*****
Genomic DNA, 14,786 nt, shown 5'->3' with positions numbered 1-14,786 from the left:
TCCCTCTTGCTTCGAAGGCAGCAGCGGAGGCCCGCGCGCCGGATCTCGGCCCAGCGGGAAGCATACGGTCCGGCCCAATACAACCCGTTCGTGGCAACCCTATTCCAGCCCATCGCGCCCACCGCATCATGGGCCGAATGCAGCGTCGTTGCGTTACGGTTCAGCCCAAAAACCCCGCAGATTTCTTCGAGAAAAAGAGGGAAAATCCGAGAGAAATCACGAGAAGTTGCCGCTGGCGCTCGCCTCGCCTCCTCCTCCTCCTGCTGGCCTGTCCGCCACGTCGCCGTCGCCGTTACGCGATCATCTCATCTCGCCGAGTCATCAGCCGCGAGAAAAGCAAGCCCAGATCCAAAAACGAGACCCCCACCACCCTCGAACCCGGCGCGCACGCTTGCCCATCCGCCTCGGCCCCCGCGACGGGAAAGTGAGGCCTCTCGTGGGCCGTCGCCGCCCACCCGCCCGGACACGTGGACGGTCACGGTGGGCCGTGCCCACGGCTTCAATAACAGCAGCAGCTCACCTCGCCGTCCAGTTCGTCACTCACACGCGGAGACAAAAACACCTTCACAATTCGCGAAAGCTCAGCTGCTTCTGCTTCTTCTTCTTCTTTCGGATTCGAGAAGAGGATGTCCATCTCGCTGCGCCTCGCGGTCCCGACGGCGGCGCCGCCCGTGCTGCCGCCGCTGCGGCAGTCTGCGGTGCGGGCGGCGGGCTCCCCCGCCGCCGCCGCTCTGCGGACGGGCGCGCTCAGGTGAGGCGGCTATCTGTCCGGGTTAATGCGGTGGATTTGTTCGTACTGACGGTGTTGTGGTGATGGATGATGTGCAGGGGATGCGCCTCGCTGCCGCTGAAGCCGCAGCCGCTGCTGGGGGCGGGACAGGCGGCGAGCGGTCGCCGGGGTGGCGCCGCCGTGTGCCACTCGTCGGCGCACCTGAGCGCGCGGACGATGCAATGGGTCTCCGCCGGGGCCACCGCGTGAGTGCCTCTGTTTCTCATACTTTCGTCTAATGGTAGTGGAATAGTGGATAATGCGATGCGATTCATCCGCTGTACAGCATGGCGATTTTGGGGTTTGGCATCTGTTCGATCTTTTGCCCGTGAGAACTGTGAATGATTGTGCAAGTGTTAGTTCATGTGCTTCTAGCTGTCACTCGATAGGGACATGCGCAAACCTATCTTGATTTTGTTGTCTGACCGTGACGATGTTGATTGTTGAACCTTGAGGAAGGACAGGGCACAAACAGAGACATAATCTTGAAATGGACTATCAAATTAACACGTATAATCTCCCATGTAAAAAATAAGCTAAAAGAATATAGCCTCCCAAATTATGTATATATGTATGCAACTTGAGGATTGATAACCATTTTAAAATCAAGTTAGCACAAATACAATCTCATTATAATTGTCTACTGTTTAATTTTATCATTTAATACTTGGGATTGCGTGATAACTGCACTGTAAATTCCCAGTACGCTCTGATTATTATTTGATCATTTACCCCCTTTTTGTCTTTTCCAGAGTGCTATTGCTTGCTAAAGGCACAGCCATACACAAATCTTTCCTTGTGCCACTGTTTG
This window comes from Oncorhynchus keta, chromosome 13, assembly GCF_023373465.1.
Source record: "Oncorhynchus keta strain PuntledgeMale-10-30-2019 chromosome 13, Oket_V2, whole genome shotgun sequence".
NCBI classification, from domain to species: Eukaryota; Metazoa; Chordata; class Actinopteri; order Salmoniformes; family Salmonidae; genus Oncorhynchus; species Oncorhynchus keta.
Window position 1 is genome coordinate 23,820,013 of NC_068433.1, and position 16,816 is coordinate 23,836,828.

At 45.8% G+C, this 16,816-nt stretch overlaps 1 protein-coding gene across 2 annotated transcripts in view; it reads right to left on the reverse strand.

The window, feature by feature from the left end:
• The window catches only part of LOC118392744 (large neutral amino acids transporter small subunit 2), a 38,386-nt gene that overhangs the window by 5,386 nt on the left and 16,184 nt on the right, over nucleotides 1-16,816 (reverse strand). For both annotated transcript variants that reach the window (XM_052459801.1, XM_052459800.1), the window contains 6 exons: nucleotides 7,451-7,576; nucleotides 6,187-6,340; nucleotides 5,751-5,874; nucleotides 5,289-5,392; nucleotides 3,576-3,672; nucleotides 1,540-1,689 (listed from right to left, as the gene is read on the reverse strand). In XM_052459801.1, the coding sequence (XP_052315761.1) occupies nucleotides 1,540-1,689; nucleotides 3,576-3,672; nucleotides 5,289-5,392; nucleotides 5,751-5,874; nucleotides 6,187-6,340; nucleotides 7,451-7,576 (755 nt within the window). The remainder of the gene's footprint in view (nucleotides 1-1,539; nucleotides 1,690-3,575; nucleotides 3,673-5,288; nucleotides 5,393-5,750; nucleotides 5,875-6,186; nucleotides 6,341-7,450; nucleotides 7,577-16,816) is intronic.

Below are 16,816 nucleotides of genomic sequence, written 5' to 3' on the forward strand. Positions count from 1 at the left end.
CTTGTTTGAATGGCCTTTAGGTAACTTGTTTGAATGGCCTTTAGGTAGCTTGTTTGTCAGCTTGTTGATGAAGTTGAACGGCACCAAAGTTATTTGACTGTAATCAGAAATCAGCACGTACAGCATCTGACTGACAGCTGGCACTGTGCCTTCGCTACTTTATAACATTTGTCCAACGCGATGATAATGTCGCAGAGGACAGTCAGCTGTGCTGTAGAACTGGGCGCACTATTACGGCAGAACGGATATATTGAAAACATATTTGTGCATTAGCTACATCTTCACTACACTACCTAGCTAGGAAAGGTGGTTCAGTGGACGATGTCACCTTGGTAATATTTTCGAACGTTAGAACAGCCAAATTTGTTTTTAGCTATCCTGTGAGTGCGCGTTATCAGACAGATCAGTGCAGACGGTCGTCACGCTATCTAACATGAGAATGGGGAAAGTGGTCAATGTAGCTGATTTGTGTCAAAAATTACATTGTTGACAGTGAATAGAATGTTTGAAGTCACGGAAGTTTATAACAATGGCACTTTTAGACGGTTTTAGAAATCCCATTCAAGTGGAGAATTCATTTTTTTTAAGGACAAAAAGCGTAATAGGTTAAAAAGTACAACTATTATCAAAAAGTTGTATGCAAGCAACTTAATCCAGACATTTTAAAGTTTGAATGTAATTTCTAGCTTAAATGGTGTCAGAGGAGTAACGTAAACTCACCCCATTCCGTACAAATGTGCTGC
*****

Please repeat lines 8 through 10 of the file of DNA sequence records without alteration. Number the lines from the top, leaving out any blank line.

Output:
The window, feature by feature from the left end:
• The window catches only part of LOC118392744 (large neutral amino acids transporter small subunit 2), a 38,386-nt gene that overhangs the window by 5,386 nt on the left and 16,184 nt on the right, over nucleotides 1-16,816 (reverse strand). For both annotated transcript variants that reach the window (XM_052459801.1, XM_052459800.1), the window contains 6 exons: nucleotides 7,451-7,576; nucleotides 6,187-6,340; nucleotides 5,751-5,874; nucleotides 5,289-5,392; nucleotides 3,576-3,672; nucleotides 1,540-1,689 (listed from right to left, as the gene is read on the reverse strand). In XM_052459801.1, the coding sequence (XP_052315761.1) occupies nucleotides 1,540-1,689; nucleotides 3,576-3,672; nucleotides 5,289-5,392; nucleotides 5,751-5,874; nucleotides 6,187-6,340; nucleotides 7,451-7,576 (755 nt within the window). The remainder of the gene's footprint in view (nucleotides 1-1,539; nucleotides 1,690-3,575; nucleotides 3,673-5,288; nucleotides 5,393-5,750; nucleotides 5,875-6,186; nucleotides 6,341-7,450; nucleotides 7,577-16,816) is intronic.

Below are 16,816 nucleotides of genomic sequence, written 5' to 3' on the forward strand. Positions count from 1 at the left end.